NEW ALBANY, Ind. (AP) — Starr Pavey said her heart has been broken since her husband, Bill, died in June, but a wide smile appeared across her face as she spoke about his personality and gregarious nature.
Bill was a jokester who made everyone smile, even while he was battling cancer for the last five years of his life, Starr said.
“We laughed all of the time until the last month or so. He said it hurt him to laugh,” Starr said of her late husband.
Bill Pavey was well-known throughout southern Indiana for his service to the community. He worked for the New Albany-Floyd County Parks Department for over eight years as a park ranger before serving as a New Albany police officer for two decades.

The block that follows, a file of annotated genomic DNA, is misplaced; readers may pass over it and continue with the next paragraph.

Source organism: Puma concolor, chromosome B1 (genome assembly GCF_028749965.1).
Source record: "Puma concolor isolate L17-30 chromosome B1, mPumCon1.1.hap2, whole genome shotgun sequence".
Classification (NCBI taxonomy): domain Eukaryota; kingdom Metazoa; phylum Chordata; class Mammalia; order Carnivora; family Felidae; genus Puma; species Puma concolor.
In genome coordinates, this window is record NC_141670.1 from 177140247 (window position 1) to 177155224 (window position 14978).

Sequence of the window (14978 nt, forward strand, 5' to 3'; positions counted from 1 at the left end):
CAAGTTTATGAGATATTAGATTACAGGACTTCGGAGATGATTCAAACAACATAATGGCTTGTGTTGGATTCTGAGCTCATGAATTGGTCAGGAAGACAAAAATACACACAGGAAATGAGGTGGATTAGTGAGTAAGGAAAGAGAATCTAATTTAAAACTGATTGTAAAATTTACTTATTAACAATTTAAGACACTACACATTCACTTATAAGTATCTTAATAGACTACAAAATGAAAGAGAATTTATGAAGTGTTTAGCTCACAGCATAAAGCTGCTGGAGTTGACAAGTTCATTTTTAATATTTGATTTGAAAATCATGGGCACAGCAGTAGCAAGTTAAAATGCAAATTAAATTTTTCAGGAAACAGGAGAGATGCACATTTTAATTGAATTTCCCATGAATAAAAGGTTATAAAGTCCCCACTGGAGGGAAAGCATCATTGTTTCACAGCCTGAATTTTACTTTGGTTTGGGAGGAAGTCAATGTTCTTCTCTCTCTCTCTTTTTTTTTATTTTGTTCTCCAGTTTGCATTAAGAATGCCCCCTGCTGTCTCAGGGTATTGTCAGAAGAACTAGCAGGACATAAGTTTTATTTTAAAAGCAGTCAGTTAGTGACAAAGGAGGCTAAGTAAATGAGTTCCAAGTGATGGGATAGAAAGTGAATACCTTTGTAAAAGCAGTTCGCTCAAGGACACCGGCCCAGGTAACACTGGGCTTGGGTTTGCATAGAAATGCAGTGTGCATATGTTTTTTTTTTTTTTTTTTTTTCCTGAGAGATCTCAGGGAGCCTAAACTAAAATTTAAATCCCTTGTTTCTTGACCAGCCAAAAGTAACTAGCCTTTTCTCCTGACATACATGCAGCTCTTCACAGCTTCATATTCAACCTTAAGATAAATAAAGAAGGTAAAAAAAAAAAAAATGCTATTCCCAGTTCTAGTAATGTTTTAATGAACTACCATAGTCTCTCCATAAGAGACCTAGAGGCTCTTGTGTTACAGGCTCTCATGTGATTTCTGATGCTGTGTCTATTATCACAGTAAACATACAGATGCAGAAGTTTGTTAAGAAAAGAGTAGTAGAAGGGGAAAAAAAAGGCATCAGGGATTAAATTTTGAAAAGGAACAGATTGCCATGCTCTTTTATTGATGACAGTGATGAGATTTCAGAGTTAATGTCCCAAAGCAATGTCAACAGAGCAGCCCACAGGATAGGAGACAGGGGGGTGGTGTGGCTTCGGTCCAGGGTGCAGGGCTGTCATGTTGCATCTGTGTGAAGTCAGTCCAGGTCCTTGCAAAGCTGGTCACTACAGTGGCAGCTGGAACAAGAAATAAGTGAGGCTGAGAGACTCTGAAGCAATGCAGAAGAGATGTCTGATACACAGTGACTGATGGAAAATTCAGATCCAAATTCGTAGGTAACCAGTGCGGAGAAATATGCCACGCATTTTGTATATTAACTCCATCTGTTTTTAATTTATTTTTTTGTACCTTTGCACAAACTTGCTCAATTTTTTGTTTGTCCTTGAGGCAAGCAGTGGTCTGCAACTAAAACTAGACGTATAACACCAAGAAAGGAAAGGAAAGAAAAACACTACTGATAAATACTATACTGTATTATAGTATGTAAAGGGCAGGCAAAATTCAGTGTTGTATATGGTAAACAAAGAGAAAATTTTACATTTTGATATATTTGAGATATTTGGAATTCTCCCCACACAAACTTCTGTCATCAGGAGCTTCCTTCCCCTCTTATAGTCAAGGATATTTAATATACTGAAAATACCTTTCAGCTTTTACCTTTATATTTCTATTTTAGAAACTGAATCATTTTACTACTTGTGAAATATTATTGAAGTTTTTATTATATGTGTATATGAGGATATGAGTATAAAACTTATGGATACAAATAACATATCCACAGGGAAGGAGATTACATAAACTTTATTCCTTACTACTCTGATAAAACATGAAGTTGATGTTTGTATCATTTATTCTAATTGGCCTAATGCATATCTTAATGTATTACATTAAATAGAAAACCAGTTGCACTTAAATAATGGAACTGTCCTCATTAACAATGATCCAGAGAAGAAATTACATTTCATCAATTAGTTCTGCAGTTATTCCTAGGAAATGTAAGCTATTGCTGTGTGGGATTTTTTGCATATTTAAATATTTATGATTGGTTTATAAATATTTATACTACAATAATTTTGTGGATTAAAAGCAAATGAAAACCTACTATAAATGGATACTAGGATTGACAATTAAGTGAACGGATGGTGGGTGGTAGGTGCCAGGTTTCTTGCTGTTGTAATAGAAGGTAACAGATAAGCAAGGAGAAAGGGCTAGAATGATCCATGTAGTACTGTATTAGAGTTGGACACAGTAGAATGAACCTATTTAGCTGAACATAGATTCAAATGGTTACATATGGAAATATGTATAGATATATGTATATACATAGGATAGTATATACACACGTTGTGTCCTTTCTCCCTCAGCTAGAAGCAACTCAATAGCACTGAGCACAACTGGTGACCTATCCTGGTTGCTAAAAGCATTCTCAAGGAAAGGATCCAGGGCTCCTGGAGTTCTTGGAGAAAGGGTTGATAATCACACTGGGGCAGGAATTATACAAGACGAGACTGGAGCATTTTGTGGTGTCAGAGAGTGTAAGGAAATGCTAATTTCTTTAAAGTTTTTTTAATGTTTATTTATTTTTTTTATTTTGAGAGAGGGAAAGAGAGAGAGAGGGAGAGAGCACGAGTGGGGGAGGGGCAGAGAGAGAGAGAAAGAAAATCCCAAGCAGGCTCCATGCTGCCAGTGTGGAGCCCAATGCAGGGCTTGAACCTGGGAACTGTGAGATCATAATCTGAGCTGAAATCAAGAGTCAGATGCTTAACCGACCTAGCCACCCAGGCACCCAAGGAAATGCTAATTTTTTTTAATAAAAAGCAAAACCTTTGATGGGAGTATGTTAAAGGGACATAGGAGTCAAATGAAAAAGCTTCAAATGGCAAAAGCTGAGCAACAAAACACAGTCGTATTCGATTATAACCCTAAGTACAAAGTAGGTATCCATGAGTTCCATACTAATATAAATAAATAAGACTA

It was the day of his death, June 3, when Starr said a friend who was at her house mentioned smelling gas. A few days later, she also noticed the smell, and upon further inspection, a serious gas leak was discovered under her home along with about five feet of standing water.
“It’s just been overwhelming stress since before he died. It’s been one nightmare after the other,” Starr said.
She knew some work was needed on the New Albany house, but said Bill didn’t want any interruptions during their last few months together.
But the impact Bill Pavey had on others during his life has been exemplified by what others have been willing to do in his honor after his death.
Pavey was one of the founding fathers of the Pi Kappa Alpha fraternity at Indiana University Southeast. Over 40 years later, his fraternity brothers are in the midst of an extensive rehabilitation project of his house.
Mark Kruer and Mark Lawrence are co-coordinators of the effort, but it’s been a team